The women were skilled machinists and the work was vital for the end product, a Ford car but they were undervalued and underpaid.

Those women whose male partners worked in the car industry would support their men during strike after strike but many men found it difficult to be as supportive when finally the women walked out on strike.

Eventually enough was enough and the women machinists went on strike ruffling feathers in the British government, the management, the male workforce and across the Pond in the U.S.A. at Ford headquarters

Sadly some men who went on strike more than once did not support these female workers when they finally went on strike 50 years ago in June 1968.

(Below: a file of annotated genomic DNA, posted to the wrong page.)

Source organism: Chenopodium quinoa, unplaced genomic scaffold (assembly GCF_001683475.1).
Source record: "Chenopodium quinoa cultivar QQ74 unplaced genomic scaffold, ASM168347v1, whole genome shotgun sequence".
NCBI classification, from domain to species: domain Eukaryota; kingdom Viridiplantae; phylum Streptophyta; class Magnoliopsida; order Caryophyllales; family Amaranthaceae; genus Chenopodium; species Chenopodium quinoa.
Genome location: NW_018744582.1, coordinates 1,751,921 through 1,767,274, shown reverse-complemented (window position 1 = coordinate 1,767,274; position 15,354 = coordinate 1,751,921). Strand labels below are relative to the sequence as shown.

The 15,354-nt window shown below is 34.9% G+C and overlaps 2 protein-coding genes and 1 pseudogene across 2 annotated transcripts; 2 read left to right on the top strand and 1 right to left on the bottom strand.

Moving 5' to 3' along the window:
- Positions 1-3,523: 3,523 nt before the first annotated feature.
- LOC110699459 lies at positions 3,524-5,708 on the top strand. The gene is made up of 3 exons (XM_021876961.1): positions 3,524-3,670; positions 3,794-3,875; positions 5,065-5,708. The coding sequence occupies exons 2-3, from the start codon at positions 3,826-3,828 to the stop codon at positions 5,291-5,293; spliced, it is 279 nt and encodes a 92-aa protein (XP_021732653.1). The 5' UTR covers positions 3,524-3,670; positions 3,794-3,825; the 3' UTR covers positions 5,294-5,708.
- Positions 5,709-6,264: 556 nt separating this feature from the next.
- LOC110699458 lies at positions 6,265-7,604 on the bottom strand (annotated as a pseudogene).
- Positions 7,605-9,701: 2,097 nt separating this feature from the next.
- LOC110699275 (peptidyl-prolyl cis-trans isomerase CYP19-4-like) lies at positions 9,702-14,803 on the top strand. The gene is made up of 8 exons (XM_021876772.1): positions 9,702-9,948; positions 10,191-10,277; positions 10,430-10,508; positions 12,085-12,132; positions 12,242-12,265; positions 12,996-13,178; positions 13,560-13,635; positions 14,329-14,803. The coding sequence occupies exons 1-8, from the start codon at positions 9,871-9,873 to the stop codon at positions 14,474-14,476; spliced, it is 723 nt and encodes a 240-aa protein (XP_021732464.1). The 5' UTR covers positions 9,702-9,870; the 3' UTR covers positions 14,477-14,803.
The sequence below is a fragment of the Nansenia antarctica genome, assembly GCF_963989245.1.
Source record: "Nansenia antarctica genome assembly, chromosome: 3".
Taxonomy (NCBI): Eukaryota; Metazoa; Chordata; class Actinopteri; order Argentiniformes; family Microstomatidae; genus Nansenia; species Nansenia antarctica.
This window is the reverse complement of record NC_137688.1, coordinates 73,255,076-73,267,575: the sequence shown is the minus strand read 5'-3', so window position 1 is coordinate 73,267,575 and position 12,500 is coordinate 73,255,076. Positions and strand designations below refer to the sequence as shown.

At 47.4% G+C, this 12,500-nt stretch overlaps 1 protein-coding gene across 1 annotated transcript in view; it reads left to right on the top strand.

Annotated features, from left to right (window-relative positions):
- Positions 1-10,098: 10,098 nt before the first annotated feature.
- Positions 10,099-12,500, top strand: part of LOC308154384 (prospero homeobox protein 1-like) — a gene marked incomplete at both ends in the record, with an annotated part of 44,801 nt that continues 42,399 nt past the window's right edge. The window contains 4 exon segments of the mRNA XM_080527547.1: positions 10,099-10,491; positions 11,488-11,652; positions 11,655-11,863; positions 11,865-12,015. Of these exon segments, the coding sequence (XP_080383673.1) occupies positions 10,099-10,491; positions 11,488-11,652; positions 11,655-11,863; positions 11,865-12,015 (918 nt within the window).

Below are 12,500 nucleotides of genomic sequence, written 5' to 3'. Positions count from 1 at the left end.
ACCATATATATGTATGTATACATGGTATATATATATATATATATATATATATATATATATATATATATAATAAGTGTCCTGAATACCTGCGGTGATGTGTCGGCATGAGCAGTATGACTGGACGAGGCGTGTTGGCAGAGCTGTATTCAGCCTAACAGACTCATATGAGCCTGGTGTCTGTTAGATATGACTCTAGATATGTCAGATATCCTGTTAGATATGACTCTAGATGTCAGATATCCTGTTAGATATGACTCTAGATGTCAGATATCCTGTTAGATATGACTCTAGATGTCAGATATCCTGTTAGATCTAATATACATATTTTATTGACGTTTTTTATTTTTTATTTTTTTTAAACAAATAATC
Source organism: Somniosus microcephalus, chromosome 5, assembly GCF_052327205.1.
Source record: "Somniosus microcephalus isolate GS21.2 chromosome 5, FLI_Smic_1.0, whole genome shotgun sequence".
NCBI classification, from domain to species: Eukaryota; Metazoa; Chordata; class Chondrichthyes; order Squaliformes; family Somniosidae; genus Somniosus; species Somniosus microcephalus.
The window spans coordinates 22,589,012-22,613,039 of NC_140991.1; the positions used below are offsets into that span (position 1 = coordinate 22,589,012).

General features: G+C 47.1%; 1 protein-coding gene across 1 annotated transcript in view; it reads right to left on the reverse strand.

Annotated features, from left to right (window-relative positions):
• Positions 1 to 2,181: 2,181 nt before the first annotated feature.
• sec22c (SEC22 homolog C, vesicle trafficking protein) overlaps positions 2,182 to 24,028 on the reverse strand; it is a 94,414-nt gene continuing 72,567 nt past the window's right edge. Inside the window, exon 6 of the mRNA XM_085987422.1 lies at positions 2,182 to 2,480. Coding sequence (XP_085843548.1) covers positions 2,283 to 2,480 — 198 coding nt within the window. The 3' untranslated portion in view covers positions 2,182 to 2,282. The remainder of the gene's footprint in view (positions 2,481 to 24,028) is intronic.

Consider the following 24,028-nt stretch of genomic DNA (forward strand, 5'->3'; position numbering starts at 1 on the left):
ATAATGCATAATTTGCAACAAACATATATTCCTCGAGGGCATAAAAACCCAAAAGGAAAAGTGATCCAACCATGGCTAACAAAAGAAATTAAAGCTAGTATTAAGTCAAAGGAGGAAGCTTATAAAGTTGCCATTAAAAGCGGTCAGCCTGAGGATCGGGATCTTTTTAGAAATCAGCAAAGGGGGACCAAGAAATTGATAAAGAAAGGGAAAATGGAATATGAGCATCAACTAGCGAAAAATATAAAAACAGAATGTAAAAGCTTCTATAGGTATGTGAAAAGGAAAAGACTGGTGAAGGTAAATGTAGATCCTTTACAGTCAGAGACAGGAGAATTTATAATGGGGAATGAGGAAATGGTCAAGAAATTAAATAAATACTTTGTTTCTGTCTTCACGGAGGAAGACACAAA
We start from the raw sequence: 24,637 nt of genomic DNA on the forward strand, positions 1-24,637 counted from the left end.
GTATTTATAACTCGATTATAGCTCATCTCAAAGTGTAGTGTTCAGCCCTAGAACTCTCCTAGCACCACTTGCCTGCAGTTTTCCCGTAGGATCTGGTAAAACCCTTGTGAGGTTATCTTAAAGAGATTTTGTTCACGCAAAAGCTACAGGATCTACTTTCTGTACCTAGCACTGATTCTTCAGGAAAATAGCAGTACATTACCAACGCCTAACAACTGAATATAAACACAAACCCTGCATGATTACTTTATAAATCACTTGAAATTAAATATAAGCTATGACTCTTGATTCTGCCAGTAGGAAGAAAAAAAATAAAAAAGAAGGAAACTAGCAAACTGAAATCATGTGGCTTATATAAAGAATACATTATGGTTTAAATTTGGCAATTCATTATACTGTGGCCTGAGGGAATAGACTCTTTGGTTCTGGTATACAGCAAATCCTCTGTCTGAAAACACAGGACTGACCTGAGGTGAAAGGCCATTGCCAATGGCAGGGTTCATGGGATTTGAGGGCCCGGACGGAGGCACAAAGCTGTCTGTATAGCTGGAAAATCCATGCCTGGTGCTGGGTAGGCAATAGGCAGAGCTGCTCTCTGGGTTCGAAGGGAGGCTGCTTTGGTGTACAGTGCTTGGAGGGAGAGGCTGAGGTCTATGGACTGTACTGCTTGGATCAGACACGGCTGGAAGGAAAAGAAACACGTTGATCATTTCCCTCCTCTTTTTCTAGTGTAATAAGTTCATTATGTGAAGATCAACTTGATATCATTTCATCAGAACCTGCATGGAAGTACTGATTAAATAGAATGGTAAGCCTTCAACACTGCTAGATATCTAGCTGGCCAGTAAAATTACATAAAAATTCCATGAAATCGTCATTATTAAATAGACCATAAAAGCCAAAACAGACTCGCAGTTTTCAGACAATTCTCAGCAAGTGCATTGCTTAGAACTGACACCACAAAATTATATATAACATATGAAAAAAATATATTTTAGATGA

Even some fellow union members and union officials were not supportive.

The strike lasted three-weeks and as the conpany’s stock of car seat covers ran out production at the car factory ground to a halt

There was a Labour government in power with Harold Wilson the country’s Prime Minister.

Secretary of State for employment and production Barbara Castle stepped in and negotiated a better deal for the women at Dagenham.

The women won a victory but not the whole 15%.

However it was a start

Castle secured an immediate pay increase but it was still 8% below that of men; it was offer scheduled to rise to the full category B rate the following year.

In 1970 the Equal Pay Act was passed and in 1975 it came into force in the United Kingdom.

Made in Dagenham tells the story of this inspirational group of women who took on the big boys and furthered the fight for equal pay for w en in the U.K.